Prevention of ovarian hyperstimulation syndrome
- Cristiano E Busso, MD
Cristiano E Busso, MD
- Infertility Specialist
- Projeto ALFA, Brazil
- Sérgio Reis Soares, MD
Sérgio Reis Soares, MD
- Valencian Infertility Institute (IVI) - Lisbon, Portugal
- Antonio Pellicer, MD
Antonio Pellicer, MD
- Instituto Valenciano de Infertilidad (IVI)
Ovarian hyperstimulation syndrome (OHSS) is the most serious complication of controlled ovarian hyperstimulation (COH) for assisted reproduction technologies (ART). It is characterized by a broad spectrum of signs and symptoms that includes abdominal distention and discomfort, enlarged ovaries, ascites, and other complications of enhanced vascular permeability. The syndrome can be strictly defined as the shift of serum from the intravascular space to the third space, mainly to the abdominal cavity, in the context of enlarged ovaries due to follicular stimulation. In its very severe form, OHSS is a life-threatening condition.
The prevention of OHSS will be reviewed here. The pathogenesis, clinical manifestations, and management of established OHSS are discussed separately. (See "Pathogenesis, clinical manifestations, and diagnosis of ovarian hyperstimulation syndrome" and "Management of ovarian hyperstimulation syndrome".)
Ovarian hyperstimulation syndrome (OHSS) is the most serious complication of controlled ovarian hyperstimulation (COH) for assisted reproduction technologies (ART). It is a broad spectrum of signs and symptoms that include abdominal distention and discomfort, enlarged ovaries, ascites, and other complications of enhanced vascular permeability [1,2]. OHSS is an iatrogenic and potentially life-threatening condition that affects young, healthy women. In addition, there is an important economic burden associated with OHSS due to absence from work, bed rest, or hospitalization and intensive medical management of severe cases.
The pathophysiology of OHSS is not fully understood, but increased capillary permeability with the resulting loss of fluid into the third space is its main feature (see "Pathogenesis, clinical manifestations, and diagnosis of ovarian hyperstimulation syndrome"). In the susceptible patient, human chorionic gonadotropin (hCG) administration for final follicular maturation and triggering of ovulation is the pivotal stimulus for OHSS, leading to overexpression of vascular endothelial growth factor (VEGF) in the ovary, release of vasoactive-angiogenic substances, increased vascular permeability, loss of fluid to the third space, and full-blown OHSS (algorithm 1).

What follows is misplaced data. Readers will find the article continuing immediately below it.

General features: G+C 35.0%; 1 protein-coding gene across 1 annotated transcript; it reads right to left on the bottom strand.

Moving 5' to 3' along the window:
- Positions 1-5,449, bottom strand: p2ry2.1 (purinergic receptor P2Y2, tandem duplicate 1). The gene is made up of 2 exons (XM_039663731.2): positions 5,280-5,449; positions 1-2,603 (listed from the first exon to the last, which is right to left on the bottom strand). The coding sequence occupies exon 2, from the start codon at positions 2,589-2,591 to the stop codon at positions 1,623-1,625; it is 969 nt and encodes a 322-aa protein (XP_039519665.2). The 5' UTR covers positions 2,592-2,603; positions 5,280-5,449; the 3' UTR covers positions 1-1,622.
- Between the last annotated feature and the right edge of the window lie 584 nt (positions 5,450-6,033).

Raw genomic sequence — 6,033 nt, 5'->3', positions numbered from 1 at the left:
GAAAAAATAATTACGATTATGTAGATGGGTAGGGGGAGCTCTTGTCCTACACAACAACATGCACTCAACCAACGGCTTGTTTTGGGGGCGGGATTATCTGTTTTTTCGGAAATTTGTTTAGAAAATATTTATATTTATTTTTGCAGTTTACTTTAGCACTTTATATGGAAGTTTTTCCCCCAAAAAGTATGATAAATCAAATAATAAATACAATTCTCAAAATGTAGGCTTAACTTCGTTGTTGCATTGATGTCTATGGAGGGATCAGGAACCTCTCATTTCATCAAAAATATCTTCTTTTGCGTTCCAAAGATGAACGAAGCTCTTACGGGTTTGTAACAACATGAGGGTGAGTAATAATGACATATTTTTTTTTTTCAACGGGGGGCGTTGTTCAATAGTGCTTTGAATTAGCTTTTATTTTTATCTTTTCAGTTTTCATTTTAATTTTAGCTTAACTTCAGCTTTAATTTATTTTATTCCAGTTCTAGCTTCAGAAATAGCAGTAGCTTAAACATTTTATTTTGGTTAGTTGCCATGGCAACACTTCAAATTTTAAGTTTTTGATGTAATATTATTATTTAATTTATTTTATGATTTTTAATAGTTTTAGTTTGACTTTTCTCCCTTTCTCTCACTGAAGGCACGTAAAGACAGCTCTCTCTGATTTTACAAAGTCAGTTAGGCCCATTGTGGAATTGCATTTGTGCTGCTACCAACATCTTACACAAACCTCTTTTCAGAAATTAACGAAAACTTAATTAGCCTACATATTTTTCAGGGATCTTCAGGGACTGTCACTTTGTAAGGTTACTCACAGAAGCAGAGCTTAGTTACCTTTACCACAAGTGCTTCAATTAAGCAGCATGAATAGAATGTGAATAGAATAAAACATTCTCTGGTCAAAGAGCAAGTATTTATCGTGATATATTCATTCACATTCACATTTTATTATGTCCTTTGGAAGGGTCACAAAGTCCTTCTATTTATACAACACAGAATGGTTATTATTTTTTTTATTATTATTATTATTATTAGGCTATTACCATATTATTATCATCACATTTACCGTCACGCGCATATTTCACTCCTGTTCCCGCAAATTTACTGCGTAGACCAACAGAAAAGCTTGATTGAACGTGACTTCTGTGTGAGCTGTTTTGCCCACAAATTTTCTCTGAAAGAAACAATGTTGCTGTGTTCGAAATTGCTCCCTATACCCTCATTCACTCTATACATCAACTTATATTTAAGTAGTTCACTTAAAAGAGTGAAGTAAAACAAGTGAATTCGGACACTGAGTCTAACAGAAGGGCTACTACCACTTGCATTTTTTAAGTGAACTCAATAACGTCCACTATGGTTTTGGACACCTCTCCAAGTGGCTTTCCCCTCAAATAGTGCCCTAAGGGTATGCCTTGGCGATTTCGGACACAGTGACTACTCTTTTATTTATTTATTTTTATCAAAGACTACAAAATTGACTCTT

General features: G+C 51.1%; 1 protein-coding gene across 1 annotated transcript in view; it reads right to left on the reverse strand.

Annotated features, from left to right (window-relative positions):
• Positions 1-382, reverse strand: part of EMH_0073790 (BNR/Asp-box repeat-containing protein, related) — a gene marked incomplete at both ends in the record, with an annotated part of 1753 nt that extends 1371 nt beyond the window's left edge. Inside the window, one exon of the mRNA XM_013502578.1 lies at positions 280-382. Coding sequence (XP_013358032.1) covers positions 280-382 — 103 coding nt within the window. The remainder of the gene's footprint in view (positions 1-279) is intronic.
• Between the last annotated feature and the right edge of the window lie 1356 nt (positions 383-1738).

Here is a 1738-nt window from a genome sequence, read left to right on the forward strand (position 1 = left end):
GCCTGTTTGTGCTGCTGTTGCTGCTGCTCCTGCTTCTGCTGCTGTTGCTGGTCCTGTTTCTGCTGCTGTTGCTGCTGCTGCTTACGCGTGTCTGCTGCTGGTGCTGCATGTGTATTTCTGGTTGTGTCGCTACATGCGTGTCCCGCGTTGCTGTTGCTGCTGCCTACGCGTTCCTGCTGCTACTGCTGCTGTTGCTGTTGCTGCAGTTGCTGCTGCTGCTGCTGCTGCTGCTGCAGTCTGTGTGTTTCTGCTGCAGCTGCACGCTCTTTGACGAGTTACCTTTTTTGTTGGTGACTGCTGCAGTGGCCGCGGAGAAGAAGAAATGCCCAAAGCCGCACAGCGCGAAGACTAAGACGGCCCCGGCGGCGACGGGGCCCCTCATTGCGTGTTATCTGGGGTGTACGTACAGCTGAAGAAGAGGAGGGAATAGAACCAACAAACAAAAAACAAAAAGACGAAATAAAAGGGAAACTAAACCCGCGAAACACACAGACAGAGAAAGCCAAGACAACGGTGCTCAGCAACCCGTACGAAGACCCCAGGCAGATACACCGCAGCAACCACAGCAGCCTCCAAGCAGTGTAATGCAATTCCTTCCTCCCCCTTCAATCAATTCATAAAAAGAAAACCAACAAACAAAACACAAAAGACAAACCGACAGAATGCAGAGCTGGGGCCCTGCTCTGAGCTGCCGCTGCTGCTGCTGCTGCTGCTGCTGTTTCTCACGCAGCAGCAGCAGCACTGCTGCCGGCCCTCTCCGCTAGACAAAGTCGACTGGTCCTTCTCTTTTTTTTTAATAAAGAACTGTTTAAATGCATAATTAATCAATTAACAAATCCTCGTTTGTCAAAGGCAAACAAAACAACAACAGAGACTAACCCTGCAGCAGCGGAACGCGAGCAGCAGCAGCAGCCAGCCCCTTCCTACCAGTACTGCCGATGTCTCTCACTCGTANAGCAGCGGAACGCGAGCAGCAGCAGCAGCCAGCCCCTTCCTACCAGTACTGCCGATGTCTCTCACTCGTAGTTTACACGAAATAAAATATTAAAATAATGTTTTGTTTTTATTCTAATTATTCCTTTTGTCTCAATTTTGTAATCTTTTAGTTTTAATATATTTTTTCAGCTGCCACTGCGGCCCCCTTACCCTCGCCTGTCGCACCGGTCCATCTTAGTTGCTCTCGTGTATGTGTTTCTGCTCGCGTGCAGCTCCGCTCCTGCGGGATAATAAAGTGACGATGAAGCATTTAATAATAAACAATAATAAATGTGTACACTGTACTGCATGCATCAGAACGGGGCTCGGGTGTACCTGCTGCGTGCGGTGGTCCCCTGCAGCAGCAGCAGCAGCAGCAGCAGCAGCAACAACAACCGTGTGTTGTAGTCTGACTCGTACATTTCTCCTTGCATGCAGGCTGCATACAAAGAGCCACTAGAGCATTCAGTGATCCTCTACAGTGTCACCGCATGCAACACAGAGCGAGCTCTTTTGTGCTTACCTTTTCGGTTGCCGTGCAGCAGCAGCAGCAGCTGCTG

There are two clinical forms of OHSS, both hCG related: the early-onset form (occurring in the first eight days after hCG administration) and the late-onset form (occurring nine or more days after hCG administration, related to pregnancy-induced hCG production) . (See "Pathogenesis, clinical manifestations, and diagnosis of ovarian hyperstimulation syndrome", section on 'Onset'.)To continue reading this article, you must log in with your personal, hospital, or group practice subscription. For more information on subscription options, click below on the option that best describes you:
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- PREVENTION OF OHSS
- Keys to prevention
- Ovarian stimulation protocol
- - Gonadotropin dose and type
- - Addition of GnRH agonist or antagonist
- - Coasting
- - Withholding hCG (cycle cancellation)
- - Pretreatment with metformin
- - Luteal phase support
- Ovulatory triggers
- - Low versus standard-dose hCG
- - Recombinant LH/recombinant hCG
- - GnRH agonist trigger
- Other interventions
- - In vitro oocyte maturation
- - Embryo cryopreservation
- - Intravenous albumin
- - Dopamine agonists
- - Low-dose aspirin
- SUMMARY AND RECOMMENDATIONS